TOKYO - Japan's aged finance minister is to quit due to poor health after weeks of exhausting wrangling over the budget, the Nikkei news agency said on Tuesday, a fresh blow for Prime Minister Yukio Hatoyama as he struggles with a frail economy and huge public debt.

Hatoyama had said he wanted Hirohisa Fujii to stay on, but if he does go it could put the fiscal restraint championed by the 77-year-old veteran lawmaker at risk and weigh on government bonds, though for now investors are reassured that bond issuance for the fiscal year from April is set.

I want him to keep doing his best, Hatoyama told reporters after broadcaster NTV said Fujii -- who has high blood pressure -- had told Hatoyama he was worried he couldn't cope with long days of questioning in parliament, due to convene this month.

Kyodo news agency, quoting an unidentified ruling party lawmaker, said Fujii had firmed up his resolve and would likely step down. Nikkei, also citing a ruling party lawmaker, said the government had decided to accept Fujii's resignation.

Hatoyama took office in September after his Democratic Party (DPJ) overturned almost five decades of unbroken rule by the Liberal Democrats, but his popular support has sagged in recent weeks due to his growing reputation as an indecisive leader.

Finding a successor for Fujii from within the inexperienced ranks of his party will be another test for Hatoyama ahead of a mid-year upper house election that will weaken the DPJ's ability to pass legislation if it loses.

The market had a sense of trust in the government because of Fujii's leadership in compiling the budget, said Toshihiko Sakai, manager of foreign exchange trading at Mitsubishi UFJ Trust Bank.

The budget is already put in shape, but a lack of Fujii's leadership could mean political unstability in the future and is therefore negative for Japanese government bonds.

Often serving as the voice of fiscal restraint, Fujii was the main proponent of sticking to a cap of around 44 trillion yen ($476.8 billion) on new bond issuance for the year from April as the government looks to contain a mountain of debt.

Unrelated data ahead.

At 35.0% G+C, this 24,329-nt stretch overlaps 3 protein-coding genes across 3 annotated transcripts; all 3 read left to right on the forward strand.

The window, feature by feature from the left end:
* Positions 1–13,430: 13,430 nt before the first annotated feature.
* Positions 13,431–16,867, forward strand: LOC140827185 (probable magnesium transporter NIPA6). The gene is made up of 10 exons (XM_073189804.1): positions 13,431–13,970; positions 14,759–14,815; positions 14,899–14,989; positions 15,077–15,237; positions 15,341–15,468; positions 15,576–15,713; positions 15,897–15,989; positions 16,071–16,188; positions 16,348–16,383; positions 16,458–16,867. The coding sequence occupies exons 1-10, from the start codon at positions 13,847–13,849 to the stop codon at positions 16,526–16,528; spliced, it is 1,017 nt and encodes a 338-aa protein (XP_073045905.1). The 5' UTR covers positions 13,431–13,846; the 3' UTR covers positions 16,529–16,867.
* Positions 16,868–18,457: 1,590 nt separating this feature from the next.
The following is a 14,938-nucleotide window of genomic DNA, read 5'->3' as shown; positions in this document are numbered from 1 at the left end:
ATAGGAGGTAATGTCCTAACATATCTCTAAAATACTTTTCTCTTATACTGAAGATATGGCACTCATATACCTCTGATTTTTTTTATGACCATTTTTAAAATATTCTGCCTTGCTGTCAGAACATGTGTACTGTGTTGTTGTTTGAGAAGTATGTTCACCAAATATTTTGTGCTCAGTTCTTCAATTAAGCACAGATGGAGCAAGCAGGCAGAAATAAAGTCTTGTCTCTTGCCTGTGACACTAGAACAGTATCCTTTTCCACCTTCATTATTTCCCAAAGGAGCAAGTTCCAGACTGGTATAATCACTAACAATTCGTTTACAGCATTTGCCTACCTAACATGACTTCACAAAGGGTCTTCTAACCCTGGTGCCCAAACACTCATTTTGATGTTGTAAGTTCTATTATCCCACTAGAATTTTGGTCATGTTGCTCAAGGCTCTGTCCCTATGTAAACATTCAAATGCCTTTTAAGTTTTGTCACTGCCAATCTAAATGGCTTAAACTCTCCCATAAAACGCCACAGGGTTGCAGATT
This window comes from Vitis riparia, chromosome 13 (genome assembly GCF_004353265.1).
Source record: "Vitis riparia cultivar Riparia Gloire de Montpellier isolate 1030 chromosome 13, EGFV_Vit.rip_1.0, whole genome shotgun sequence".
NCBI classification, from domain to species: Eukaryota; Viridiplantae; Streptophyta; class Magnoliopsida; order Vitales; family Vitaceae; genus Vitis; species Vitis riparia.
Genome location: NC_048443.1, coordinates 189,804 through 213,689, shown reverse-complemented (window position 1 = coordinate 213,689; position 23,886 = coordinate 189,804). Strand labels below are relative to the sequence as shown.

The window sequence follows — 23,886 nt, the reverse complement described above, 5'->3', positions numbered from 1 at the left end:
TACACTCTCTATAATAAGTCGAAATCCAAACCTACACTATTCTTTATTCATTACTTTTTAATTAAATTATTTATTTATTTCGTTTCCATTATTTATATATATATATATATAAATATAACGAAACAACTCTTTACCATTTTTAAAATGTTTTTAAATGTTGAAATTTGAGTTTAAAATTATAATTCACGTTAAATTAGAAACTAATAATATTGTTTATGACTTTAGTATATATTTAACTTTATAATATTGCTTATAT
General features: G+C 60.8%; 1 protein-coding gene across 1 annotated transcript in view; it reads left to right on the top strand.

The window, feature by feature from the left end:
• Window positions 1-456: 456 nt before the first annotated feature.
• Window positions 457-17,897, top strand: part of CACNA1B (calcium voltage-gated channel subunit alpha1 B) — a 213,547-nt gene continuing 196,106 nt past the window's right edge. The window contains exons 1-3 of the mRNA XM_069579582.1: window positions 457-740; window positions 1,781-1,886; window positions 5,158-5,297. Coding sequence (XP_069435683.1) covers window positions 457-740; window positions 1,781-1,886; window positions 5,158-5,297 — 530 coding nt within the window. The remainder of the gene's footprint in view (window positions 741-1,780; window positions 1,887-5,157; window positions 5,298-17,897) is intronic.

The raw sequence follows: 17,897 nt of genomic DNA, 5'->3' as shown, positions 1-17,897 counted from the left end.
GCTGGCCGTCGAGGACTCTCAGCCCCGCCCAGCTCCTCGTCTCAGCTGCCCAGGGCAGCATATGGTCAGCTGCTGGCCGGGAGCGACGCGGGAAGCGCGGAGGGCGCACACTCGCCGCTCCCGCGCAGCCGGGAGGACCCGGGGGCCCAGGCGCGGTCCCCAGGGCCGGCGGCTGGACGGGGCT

Were Fujii to stand down after just over three months in the job, Hatoyama would struggle to find a lawmaker with both Fujii's expertise in budgetary matters and the political clout needed to resist pressure to spend more on economic stimulus projects, which would inflate the already huge public debt.

If Fujii were to step down, markets are likely to start worrying that his successor would call for expansive fiscal spending to achieve the government's growth target, said Seiji Adachi, senior economist at Deutsche Securities.

Even if Fujii stays on, he may not be able to push for fiscal discipline further given his health problems.

For a graphic on Japan's fiscal pressures, click:


Fujii's two deputies, Yoshihiko Noda and Naoki Minezaki, are possibilities to replace him, as are other cabinet members such as National Strategy Minister Naoto Kan and Yoshito Sengoku, who is in charge of cutting waste from the national budget.

Fujii said earlier he was waiting for final results of medical tests after being hospitalized last week suffering from exhaustion, and that a decision on whether he should stay in the post should be made before parliament convenes later this month.

The results of the medical tests were likely this weekend, Jiji news agency said, citing sources.

Even if he stays in the post, health problems may cast doubt on whether Fujii is fit enough for a job that requires overseeing the world's second-largest economy, making frequent overseas trips and attending hours of debate in parliament.

The concern in the market is whether there will be a delay in parliament deliberations on the budget, said Akitsugu Bandou, senior economist at Okasan Securities.

It's better if a decision on whether he stays is made before parliament convenes. But it's also unclear whether there will be a smooth transition if a new person were to take over the job.

The government fears the economy could slide back into a recession this year as falling wages and persistent deflation dampen consumers' appetite to spend.

Japan approved on December 25 a record 92.3 trillion yen ($1 trillion) budget for 2010/11 that will increase the country's public debt that is nearing 200 percent of GDP. [ID:nTOE5BO02J]

($1=92.27 yen)

(Writing by Leika Kihara and Linda Sieg; Editing by John Chalmers and Jerry Norton)